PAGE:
Kevin Ireland, Dreamy days & nothing done (Steele Roberts, 2012)
Jan Kemp, Voicetracks (Puriri Press, 2012)
Kevin Ireland has been publishing poetry since the early 1960s, Jan Kemp since the early 1970s, and both these collections show the benefits of practicing the craft of poetry over many decades. Although very different kinds of poet, Ireland and Kemp share similar qualities of flexible control of voice, of form, and a sure sense of poetic line.
If my arithmetic is correct, Dreamy days & nothing done is Kevin Ireland’s nineteenth volume of poetry and I can therefore only assume the title of his new book is in some way ironic. It is in two parts, the first – ‘Hats Off’ – being a sustained sequence of love poems. These are wry, tender, occasionally puzzled but always affirmative. There are no ‘end of the affair’ poems, nor any of unrequited love. They are, to my ear, sometimes Audenesque in tone but without Auden’s recurring plaint, ‘O tell me the truth about love’. It is as if these poems have found, if not the truth about love, at least a truth. As a whole they form a kind of modern epithalamium.
The second section of the volume – ‘Accidental Poems’ – is at first sight more miscellaneous. There is a poem to Katherine Mansfield (Jan Kemp goes one better and writes two), witty sardonic ones of social and political commentary, poems about Central Otago where Ireland had a residency while this book was taking shape, and a fine obliquely angled poem about the Christchurch earthquake. Threaded through this section, however, is the theme of writingitself: why and how we (or at least he), takes the trouble. Sometimes it is sheer drudgery from which a day off is to be celebrated; a number of poems are in praise of rest or idleness. But writing is also a vocation, even a salvation, and those special moments when a poem really takes are especially celebrated, if not fully understood. This, I take it, is the ‘accident’ of the section’s title.
This assured and engaging collection ends with a rather homely image of the mystery of writing well, or even at all, that of the poet’s ‘good old pen’, the one that ‘writes poems with a mind of its own.’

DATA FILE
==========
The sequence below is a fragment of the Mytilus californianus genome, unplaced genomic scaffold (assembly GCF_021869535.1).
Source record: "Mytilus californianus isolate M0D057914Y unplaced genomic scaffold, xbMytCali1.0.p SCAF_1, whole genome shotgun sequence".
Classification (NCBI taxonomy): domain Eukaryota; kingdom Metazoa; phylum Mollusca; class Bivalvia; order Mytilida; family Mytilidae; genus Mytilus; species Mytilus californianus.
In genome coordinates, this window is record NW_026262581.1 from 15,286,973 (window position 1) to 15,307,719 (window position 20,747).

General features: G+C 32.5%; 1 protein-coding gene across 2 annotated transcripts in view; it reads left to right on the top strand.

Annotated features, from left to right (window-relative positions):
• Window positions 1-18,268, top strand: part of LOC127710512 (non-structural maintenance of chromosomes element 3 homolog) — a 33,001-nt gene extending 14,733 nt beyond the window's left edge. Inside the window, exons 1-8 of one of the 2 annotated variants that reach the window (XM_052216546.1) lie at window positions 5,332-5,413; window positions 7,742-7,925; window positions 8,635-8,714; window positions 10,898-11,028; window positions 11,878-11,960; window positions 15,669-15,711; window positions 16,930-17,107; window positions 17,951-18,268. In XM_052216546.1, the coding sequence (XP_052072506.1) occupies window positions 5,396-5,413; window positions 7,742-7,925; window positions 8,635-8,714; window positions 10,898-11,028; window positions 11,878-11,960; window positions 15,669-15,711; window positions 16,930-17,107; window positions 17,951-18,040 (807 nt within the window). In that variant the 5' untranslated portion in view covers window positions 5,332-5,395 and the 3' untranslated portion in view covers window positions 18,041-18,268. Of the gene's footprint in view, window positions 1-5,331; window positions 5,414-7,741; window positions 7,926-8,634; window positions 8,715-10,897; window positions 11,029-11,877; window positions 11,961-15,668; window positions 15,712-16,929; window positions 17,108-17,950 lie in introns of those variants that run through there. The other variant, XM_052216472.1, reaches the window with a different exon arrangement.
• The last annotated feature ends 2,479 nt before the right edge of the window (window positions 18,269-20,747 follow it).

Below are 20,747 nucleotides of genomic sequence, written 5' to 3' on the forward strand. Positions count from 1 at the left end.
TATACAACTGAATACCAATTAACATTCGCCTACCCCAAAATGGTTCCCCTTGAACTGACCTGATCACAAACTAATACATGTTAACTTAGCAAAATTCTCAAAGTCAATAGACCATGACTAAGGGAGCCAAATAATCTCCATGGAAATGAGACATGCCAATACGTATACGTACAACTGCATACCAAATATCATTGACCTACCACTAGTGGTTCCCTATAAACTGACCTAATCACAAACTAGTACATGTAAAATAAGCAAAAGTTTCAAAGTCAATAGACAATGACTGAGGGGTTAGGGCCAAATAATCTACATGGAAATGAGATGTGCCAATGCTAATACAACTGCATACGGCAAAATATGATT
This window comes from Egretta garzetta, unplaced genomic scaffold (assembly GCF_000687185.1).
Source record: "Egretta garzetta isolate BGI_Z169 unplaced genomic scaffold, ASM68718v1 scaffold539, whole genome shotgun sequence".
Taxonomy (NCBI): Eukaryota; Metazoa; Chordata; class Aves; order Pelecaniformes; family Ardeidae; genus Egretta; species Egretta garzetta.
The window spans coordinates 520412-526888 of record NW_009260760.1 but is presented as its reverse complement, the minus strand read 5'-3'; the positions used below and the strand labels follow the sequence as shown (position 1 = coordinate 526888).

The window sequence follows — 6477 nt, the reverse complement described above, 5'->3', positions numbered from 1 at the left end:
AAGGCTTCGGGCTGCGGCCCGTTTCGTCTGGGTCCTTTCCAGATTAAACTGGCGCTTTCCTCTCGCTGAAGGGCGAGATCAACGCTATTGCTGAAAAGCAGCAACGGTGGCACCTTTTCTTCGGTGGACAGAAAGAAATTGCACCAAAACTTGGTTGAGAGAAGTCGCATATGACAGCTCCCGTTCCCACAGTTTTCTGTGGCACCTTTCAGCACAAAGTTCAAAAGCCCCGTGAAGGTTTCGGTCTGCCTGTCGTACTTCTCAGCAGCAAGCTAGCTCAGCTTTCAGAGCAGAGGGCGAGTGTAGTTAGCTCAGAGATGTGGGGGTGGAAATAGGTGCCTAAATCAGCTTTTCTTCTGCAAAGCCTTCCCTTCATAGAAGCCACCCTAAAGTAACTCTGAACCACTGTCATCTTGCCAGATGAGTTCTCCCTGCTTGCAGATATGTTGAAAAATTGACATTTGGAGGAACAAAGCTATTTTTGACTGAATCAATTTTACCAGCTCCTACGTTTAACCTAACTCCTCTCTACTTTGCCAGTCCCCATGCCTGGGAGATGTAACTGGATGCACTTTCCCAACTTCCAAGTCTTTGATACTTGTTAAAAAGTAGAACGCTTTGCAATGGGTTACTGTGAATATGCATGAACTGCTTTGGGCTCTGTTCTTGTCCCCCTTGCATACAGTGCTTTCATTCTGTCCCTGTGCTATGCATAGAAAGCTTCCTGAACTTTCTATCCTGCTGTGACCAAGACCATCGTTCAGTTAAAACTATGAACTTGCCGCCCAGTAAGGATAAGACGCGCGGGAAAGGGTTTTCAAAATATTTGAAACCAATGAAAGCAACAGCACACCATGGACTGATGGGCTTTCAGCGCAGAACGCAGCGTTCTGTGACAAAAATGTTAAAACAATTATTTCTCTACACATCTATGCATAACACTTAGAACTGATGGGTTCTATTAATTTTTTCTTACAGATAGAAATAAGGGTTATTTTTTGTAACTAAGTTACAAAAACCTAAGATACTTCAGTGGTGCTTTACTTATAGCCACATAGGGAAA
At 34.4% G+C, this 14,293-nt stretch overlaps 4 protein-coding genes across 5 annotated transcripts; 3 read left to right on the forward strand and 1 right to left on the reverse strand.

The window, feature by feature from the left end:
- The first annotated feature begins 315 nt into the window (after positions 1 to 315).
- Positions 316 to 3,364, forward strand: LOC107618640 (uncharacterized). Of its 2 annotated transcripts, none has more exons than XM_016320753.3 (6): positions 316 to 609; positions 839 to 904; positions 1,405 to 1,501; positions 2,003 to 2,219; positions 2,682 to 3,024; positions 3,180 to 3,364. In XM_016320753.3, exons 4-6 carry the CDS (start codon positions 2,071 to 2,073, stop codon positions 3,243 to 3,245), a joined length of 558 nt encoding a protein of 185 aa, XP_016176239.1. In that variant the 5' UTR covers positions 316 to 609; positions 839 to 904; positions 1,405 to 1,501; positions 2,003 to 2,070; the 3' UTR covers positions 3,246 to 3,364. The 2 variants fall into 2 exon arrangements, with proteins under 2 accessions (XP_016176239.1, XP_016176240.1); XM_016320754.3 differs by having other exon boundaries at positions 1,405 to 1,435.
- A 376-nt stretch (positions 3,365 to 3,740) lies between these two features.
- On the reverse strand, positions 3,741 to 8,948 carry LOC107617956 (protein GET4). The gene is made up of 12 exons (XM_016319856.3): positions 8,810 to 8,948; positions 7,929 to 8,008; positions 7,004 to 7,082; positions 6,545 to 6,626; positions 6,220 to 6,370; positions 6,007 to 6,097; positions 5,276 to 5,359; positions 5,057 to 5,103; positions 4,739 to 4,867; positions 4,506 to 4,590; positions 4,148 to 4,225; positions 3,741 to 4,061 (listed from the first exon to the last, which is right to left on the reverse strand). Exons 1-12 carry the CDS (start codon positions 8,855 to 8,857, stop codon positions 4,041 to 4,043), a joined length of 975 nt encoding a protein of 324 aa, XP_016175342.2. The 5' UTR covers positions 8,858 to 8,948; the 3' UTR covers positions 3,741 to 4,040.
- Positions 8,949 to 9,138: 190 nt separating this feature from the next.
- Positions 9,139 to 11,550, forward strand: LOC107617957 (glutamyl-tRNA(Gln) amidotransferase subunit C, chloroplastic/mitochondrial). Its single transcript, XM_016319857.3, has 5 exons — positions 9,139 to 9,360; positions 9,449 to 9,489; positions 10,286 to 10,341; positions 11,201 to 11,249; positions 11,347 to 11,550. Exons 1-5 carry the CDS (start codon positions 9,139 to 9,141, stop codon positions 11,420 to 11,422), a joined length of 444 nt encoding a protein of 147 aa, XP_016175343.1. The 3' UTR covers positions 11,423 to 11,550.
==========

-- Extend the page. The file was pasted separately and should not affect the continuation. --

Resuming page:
Many of the earlier poems in Jan Kemp’s Voicetracks are in that wonderfully flexible tradition of the conversation poem, most of them addressed to other writers and artists. Kemp addresses figures such as Salvador Dali, Goethe, Katherine Mansfield, and Walter Benjamin who is atutory figure throughout. These are poems of travel as well as address in which the voicetracksof the poet follow the pathways of these and other figures across Europe. Making up roughly the first half of the book, they are on the whole affirmative, celebratory, sometimes exuberant (a particularly attractive note in Kemp’s writing).
Shadowing them, however, is the tragic history of modern Europe, a theme exposed to a harsh light in a group of poems around mid-point beginning with ‘Cecilienhof, Potsdam’ (where Stalin, Truman and Churchill carved up Germany). These are poems of atrocity and loss, of nature dead and the death of friends.
After this sombre group the mood reverts to the life and energy of the earlier poems but is now more personal. There is a group of love poems, gently erotic, touching, witty. Just about the only direct reference to New Zealand in the volume is near the end, in ‘Dream’, a poem set atCape Reinga where, as Hone Tuwhare wrote, ‘two oceans froth’ and spirits depart. This is amoving poem of exile and loss.
The concluding poem of this fine collection, ‘the steps that lead to nowhere’, reverses a recurring figure of the book in which steps lead down to death. Here, in a scene I take it of New Zealand childhood, some discarded backdoor steps left lying around lead upward to nowhere, a secret place in which children play and, of course, where poets write.